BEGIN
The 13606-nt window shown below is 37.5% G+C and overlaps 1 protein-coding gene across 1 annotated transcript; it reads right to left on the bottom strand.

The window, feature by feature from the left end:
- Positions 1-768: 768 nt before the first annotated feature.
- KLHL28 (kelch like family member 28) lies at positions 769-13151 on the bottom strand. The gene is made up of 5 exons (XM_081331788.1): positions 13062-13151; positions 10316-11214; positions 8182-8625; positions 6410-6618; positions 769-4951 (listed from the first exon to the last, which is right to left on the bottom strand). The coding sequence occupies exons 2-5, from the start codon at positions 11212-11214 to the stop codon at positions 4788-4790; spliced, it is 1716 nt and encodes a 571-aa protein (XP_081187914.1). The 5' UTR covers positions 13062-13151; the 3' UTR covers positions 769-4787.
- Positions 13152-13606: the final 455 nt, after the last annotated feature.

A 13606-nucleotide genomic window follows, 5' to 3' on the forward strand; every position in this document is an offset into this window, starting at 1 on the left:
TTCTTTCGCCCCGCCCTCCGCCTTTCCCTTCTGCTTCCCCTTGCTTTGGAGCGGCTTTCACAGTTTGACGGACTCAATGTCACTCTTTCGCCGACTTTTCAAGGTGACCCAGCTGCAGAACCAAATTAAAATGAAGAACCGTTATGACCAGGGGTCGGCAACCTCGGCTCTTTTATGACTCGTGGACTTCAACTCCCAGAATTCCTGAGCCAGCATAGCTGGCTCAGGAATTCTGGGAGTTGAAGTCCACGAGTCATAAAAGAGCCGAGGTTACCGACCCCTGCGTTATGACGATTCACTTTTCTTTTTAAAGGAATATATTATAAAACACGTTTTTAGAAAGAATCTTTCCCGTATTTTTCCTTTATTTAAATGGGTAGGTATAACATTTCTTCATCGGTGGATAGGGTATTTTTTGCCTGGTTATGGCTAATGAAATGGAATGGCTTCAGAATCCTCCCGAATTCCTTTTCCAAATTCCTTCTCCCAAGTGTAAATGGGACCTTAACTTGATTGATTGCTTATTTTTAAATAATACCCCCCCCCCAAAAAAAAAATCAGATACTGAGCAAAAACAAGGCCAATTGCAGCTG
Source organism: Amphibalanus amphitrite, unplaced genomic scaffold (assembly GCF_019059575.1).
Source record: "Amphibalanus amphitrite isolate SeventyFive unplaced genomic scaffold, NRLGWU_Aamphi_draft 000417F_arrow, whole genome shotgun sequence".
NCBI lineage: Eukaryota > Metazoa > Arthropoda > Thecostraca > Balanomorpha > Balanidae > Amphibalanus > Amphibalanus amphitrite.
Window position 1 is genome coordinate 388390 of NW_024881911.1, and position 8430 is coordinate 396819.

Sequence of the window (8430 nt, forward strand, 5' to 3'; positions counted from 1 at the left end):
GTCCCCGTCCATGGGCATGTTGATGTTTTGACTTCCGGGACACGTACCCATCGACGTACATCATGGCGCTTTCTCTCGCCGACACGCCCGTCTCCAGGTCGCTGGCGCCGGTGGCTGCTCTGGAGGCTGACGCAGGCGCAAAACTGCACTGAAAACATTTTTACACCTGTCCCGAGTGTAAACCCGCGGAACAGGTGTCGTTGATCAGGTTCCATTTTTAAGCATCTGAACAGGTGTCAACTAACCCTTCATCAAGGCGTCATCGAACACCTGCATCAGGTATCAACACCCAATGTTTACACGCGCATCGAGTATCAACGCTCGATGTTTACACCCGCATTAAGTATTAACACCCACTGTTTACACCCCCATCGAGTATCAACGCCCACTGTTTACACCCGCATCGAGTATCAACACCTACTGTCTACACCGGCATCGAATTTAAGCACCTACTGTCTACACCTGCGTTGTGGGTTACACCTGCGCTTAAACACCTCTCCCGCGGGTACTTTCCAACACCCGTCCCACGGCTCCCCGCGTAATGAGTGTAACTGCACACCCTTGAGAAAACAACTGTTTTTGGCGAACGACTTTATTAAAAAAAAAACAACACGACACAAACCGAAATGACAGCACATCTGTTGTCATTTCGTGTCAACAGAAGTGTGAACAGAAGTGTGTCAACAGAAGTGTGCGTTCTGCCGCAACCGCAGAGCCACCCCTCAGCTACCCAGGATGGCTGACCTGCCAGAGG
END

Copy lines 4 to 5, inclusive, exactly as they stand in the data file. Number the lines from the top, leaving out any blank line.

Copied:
- KLHL28 (kelch like family member 28) lies at positions 769-13151 on the bottom strand. The gene is made up of 5 exons (XM_081331788.1): positions 13062-13151; positions 10316-11214; positions 8182-8625; positions 6410-6618; positions 769-4951 (listed from the first exon to the last, which is right to left on the bottom strand). The coding sequence occupies exons 2-5, from the start codon at positions 11212-11214 to the stop codon at positions 4788-4790; spliced, it is 1716 nt and encodes a 571-aa protein (XP_081187914.1). The 5' UTR covers positions 13062-13151; the 3' UTR covers positions 769-4787.
- Positions 13152-13606: the final 455 nt, after the last annotated feature.